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This article was originally published in the September/October 1998 issue of Home Energy Magazine. Some formatting inconsistencies may be evident in older archive content.

 

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Home Energy Magazine Online September/October 1998


TRENDS

Hot Water Improvements Top Warm Climate Weatherization Measures

Low-flow showerheads got the highest savings-to-investment rating in the study, but that category was given a low confidence rating. More studies are needed.
Reducing hot water costs is the most cost-effective way to save money for low-income housing in warm climates. This is one conclusion that can be drawn from a new study on the cost-effectiveness of energy-saving measures for low-income housing in warm climates. The study brings together the findings of existing reports in order to estimate the cost-effectiveness of various low-income weatherization measures.

Energy conservation measures for warm climates may differ from those for cold climates because they must not only reduce conduction of heat between the outside and the inside of the house, but also reduce the effects of the sun. In cold weather, the heat from the sun helps cut energy costs, but in hot climates, it adds to the cooling bill.

The researchers from Oak Ridge National Laboratory, Mike Gettings and Michaela Martin, examined eight categories of warm-climate energy-saving measures: cooling and heating equipment, hot water, insulation, ventilation and infiltration, lighting, solar load, window and door replacement, and appliances. The comprehensive chart (see below) cites the average first-year savings, installation cost, savings-to-investment ratio (SIR), and maintenance requirements for each measure. The study also examines how sensitive each measure is to customer interactions, customer education, climate, building characteristics, and number of occupants. Confidence level ratings in the report reflect the degree of certainty, quality, and variability of information used to determine the SIRs, as seen in the literature.

Measures that reduced hot water use got the highest SIR rankings, mainly because of their universal application in all climates and their relatively low cost. Hot water accounts for 20%Ð40% of the energy consumed by low-income homes in warm weather climates. Most of the 18 water heating measures that were examined are well established as techniques for reducing water-heating energy consumption. Installation of water tank insulation and flow restrictors in homes with electric water heaters saved the most money compared to the installation cost. Tank insulation can be installed for about $25, and it saved from $10 to $38 per year. Low-flow showerheads cost only $30 and saved $27 per year. Other high-SIR measures in the hot-water category included heat traps on electric hot water tanks, gas-fired water heater tank insulation, and temperature setbacks on electric water heaters. On electric tanks, heat traps saved $17 per year and cost about $30 to install. Insulating gas-fired tanks saved from $3 to $10 per year and cost about $25. Depending on the existing water heater temperature setting, reducing the setting cost virtually nothing yet saved from $10 to $17 for electric water heaters. The finding that water-heater efficiency improvements save the most money compared to installation costs supports what is commonly practiced in the field.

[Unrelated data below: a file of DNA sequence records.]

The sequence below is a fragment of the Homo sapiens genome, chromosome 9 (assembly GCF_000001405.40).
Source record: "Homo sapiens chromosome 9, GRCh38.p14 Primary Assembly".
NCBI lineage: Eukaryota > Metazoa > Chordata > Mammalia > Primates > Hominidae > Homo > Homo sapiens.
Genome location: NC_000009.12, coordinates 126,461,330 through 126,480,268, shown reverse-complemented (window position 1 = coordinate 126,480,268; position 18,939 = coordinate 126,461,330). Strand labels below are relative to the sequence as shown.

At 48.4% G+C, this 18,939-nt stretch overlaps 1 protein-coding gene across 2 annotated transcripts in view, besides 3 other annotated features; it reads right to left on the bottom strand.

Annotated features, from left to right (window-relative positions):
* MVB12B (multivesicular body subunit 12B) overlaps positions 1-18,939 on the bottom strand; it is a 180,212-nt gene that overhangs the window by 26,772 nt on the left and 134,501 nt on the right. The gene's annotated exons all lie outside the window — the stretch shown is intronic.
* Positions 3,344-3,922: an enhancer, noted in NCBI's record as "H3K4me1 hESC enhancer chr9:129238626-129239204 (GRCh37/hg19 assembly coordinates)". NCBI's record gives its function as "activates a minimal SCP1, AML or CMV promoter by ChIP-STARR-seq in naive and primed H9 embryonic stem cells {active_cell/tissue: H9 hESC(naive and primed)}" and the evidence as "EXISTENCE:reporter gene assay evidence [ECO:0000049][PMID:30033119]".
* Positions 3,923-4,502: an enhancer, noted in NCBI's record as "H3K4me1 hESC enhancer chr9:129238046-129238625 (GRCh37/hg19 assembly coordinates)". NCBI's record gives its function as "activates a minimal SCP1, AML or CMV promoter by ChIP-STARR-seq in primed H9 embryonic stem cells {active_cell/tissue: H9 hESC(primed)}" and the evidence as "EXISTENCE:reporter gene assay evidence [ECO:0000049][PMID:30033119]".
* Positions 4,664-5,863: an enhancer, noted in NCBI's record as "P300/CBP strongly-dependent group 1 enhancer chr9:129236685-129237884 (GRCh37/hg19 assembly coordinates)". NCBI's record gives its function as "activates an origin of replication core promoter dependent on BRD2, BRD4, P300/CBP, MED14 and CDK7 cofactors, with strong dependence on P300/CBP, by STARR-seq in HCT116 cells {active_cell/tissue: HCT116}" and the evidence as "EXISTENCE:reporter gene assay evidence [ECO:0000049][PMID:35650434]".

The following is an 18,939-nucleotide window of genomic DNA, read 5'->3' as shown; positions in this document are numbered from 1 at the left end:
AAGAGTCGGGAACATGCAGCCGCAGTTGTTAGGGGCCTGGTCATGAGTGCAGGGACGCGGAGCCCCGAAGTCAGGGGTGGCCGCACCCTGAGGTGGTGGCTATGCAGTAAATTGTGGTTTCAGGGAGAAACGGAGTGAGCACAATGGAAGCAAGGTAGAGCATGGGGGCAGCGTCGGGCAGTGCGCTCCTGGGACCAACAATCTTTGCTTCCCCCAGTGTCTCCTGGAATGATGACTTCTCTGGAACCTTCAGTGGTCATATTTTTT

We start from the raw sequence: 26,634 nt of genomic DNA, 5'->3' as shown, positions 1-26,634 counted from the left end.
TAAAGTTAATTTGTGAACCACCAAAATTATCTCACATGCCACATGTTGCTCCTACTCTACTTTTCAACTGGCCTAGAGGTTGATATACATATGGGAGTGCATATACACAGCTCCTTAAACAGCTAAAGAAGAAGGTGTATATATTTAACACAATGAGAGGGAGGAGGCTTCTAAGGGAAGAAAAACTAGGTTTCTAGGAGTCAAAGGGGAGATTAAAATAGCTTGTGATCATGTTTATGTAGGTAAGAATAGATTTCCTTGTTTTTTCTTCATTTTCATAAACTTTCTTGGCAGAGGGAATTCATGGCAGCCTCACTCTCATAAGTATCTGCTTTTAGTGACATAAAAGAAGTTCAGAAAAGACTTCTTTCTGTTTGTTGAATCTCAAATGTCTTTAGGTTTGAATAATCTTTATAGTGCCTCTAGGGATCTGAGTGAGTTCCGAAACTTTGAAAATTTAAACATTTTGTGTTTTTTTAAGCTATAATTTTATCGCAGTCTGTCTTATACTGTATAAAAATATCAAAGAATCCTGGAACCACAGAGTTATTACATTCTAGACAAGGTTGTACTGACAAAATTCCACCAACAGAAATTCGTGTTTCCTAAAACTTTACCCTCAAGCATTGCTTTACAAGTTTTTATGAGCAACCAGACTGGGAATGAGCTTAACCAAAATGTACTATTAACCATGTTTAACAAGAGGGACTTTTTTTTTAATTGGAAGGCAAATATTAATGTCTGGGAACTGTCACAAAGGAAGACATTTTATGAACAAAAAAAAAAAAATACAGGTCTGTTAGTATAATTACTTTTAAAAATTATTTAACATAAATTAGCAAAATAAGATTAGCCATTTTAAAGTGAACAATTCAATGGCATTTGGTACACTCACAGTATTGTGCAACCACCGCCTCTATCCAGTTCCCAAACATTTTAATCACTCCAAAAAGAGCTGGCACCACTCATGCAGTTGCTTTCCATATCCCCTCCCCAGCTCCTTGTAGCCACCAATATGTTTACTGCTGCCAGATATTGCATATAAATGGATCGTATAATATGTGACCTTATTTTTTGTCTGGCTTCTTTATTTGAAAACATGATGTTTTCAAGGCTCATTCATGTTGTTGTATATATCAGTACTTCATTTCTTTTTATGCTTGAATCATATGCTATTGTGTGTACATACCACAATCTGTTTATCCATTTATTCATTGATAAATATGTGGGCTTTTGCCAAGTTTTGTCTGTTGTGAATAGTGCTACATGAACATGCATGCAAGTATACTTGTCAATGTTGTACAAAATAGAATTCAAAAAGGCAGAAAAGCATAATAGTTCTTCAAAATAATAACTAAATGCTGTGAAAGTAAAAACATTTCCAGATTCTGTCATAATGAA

On the other end of the SIR rating scale, one of the lowest-ranking measures was forced attic ventilation using a solar powered fan. Savings were small ($2Ð$3 per year), while the measure cost $800 to implement. Other low-ranking measures included foundation insulation for slab-on-grade (a measure that is far more cost-effective in cold-climates), gas tankless water heaters, reflective roofing in already insulated attics, and refrigerator tune-up (unless performed by the homeowner). Several envelope measures ranked low, but they were examined for their effects on cooling only. They would be more effective in climates with significant heating requirements. These measures included adding wall insulation and increasing the attic insulation level from R-19 to R-30.